Updated 1/23/08 I have updated the write up and formatting instructions in the Lab 2 instructions to give more precise requirements. Please reread them and use them for Lab 3. The write-up changes are also in this lab, but the formatting changes are only in lab 2.
Short instructions this time. Referring to the instructions for Lab 2, do an additional 6 phenomena. You do not have to stick to the list given if there are not 11 total phenomena that make sense for your language (or if there are other phenomena that you feel must be covered in a grammar for you language). Your write up (see below) should justify your choice of phenomena.
I would like all of the grammars to cover these topics:
If your language has any of these, they should be covered:
The customization system already has pretty good coverage of coordination, so it is nice to have, but not strictly necessary.
In addition, I may request revisions to your test suite from lab 2. Please try to include those revisions in lab 3.
Finally, you should add translations of the 17 MMT test sentences to your test suite:
Note that in some languages, some pairs of sentences might not be distinct, e.g., (1) and (4). In that case, you should just have the same string twice.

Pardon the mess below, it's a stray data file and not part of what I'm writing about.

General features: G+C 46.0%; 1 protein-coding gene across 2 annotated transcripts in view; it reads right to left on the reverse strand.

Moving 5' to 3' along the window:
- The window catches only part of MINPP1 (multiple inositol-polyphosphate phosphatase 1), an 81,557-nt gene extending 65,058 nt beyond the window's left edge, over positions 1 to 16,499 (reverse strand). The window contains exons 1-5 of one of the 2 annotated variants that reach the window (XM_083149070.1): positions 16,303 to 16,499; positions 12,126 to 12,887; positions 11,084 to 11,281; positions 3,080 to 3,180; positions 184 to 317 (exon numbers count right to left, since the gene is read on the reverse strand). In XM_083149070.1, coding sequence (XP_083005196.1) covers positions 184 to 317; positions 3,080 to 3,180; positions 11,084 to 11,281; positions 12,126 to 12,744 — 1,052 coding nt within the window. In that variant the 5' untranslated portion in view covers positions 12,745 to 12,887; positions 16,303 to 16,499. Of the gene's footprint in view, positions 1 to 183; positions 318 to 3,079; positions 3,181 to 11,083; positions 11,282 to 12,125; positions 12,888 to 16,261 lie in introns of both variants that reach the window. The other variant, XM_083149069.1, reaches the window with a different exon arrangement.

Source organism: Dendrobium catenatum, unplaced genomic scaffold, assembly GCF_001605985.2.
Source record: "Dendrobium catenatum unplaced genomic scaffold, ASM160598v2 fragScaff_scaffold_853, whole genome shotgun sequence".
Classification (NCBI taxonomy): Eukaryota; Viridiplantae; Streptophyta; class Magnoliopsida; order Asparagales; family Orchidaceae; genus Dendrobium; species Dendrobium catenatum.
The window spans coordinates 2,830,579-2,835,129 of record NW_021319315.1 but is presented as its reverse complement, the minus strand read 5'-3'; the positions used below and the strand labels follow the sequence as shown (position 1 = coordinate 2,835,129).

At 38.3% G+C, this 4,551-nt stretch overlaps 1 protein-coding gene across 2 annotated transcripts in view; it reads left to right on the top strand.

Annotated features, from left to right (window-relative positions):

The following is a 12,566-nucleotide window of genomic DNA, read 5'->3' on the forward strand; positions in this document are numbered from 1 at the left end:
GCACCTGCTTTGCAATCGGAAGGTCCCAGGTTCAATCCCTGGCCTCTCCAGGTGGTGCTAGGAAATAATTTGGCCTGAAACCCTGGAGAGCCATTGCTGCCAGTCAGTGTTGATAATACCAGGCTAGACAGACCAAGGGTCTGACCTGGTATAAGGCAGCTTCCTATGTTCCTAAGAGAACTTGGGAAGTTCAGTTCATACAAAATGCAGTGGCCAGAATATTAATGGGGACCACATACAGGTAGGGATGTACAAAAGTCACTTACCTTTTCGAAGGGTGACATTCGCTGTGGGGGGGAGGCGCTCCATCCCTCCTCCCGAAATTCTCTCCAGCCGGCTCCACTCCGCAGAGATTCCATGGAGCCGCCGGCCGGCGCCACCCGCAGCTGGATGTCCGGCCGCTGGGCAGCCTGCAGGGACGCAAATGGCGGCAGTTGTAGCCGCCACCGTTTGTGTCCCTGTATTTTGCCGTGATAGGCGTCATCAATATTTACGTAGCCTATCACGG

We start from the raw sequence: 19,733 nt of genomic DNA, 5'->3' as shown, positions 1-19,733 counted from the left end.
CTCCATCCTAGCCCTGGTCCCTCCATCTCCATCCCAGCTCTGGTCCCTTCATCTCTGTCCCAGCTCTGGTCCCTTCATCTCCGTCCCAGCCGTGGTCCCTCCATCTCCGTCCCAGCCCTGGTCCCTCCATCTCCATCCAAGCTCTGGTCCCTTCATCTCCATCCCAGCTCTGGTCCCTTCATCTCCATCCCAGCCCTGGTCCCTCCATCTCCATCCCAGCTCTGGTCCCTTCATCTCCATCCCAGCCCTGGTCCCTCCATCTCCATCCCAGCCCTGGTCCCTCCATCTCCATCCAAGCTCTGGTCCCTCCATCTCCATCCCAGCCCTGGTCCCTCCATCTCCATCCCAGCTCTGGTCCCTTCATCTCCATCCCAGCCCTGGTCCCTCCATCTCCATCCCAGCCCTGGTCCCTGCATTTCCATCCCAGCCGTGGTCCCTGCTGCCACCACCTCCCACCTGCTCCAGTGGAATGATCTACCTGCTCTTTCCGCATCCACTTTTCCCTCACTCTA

Looking ahead: Next week, we'll be configuring starter grammars, building out the vocabularly, and running an initial test suite.
Here are links to the phenomena descriptions from last week.
And the formatting instructions
Again, this write up will be relatively long. For each grammatical phenomenon in the list, you should describe what you discovered about your language. If you have any questions about any of them (that you haven't yet asked or even if you have), please include that as well. Indicate any places where you were uncertain about what the language actually does, and describe any assumptions you made in order to create test suite examples.
Your write up should have separate sections for each phenomenon, and include examples pasted in from the test suite to illustrate the points you are talking about. For example:
1. Basic Word Order
The basic word order in my language is AUX-S-V-O. In the example below, xua is the auxiliary. It is followed by the subject tcejbus, then the verb, then the object.xua tcejbus brev tcejbo xua tcejb-us brev tcejb-o 3sg.PRES dog-NOM chase cat-ACC `(a/the) dog chases (a/the) cat'
Most sentences have an auxiliary, but in some tenses, there is the only the main verb. In these cases, the main verb bears the tense inflection, and appears initially in the sentence. The subject still precedes the object, giving VSO order:brevd tcejbus tcejbo brev-d tcejb-us tcejb-o case-PST.3sg dog-NOM cat-ACC `(a/the) dog chased (a/the) cat'
Finally, you should (in a paragraph or so each) explain why you chose not to do the phenomena you chose not to do.
In general, I prefer for the write-ups to be plain text. If you want to submit something with formatting, please create a pdf.
tar czf lab2.tgz *
(When I download your submission from CollectIt, it comes in a directory named with your UWNetID. The above method avoids extra directory structure inside that directory.)
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